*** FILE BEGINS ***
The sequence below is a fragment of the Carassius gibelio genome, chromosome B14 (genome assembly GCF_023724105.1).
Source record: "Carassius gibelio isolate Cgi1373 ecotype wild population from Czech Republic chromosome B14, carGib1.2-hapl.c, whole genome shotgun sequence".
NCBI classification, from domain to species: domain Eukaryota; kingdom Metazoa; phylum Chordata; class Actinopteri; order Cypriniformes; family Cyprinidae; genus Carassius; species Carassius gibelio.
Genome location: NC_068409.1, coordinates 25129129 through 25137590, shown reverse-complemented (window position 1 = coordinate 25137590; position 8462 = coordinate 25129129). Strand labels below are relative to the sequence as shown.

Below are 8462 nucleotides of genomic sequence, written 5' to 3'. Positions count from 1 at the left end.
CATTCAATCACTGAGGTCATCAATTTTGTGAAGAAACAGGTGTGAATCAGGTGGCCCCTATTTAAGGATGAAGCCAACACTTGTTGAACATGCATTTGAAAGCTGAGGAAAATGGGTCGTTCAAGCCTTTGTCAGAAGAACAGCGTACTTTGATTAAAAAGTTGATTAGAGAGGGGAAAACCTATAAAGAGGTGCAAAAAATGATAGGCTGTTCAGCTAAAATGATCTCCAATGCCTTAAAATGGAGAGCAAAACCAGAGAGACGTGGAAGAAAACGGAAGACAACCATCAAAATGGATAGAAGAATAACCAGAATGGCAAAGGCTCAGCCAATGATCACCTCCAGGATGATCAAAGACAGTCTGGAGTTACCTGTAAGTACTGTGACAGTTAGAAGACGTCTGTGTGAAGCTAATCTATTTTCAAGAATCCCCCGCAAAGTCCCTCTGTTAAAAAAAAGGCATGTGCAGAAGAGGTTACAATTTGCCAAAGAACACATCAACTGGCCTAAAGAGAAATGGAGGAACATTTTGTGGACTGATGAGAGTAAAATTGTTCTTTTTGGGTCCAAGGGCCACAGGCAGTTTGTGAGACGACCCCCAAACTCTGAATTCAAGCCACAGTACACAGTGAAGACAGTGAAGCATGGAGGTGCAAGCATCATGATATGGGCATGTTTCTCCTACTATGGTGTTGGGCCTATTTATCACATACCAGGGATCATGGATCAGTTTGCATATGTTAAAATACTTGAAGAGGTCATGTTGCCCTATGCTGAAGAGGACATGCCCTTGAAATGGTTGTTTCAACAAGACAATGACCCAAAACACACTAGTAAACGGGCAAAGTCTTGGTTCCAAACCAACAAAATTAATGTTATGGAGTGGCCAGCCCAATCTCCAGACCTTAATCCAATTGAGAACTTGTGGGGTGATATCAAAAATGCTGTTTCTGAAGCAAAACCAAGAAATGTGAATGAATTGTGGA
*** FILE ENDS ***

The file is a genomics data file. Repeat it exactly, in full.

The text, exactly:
The sequence below is a fragment of the Carassius gibelio genome, chromosome B14 (genome assembly GCF_023724105.1).
Source record: "Carassius gibelio isolate Cgi1373 ecotype wild population from Czech Republic chromosome B14, carGib1.2-hapl.c, whole genome shotgun sequence".
NCBI classification, from domain to species: domain Eukaryota; kingdom Metazoa; phylum Chordata; class Actinopteri; order Cypriniformes; family Cyprinidae; genus Carassius; species Carassius gibelio.
Genome location: NC_068409.1, coordinates 25129129 through 25137590, shown reverse-complemented (window position 1 = coordinate 25137590; position 8462 = coordinate 25129129). Strand labels below are relative to the sequence as shown.

Below are 8462 nucleotides of genomic sequence, written 5' to 3'. Positions count from 1 at the left end.
CATTCAATCACTGAGGTCATCAATTTTGTGAAGAAACAGGTGTGAATCAGGTGGCCCCTATTTAAGGATGAAGCCAACACTTGTTGAACATGCATTTGAAAGCTGAGGAAAATGGGTCGTTCAAGCCTTTGTCAGAAGAACAGCGTACTTTGATTAAAAAGTTGATTAGAGAGGGGAAAACCTATAAAGAGGTGCAAAAAATGATAGGCTGTTCAGCTAAAATGATCTCCAATGCCTTAAAATGGAGAGCAAAACCAGAGAGACGTGGAAGAAAACGGAAGACAACCATCAAAATGGATAGAAGAATAACCAGAATGGCAAAGGCTCAGCCAATGATCACCTCCAGGATGATCAAAGACAGTCTGGAGTTACCTGTAAGTACTGTGACAGTTAGAAGACGTCTGTGTGAAGCTAATCTATTTTCAAGAATCCCCCGCAAAGTCCCTCTGTTAAAAAAAAGGCATGTGCAGAAGAGGTTACAATTTGCCAAAGAACACATCAACTGGCCTAAAGAGAAATGGAGGAACATTTTGTGGACTGATGAGAGTAAAATTGTTCTTTTTGGGTCCAAGGGCCACAGGCAGTTTGTGAGACGACCCCCAAACTCTGAATTCAAGCCACAGTACACAGTGAAGACAGTGAAGCATGGAGGTGCAAGCATCATGATATGGGCATGTTTCTCCTACTATGGTGTTGGGCCTATTTATCACATACCAGGGATCATGGATCAGTTTGCATATGTTAAAATACTTGAAGAGGTCATGTTGCCCTATGCTGAAGAGGACATGCCCTTGAAATGGTTGTTTCAACAAGACAATGACCCAAAACACACTAGTAAACGGGCAAAGTCTTGGTTCCAAACCAACAAAATTAATGTTATGGAGTGGCCAGCCCAATCTCCAGACCTTAATCCAATTGAGAACTTGTGGGGTGATATCAAAAATGCTGTTTCTGAAGCAAAACCAAGAAATGTGAATGAATTGTGGA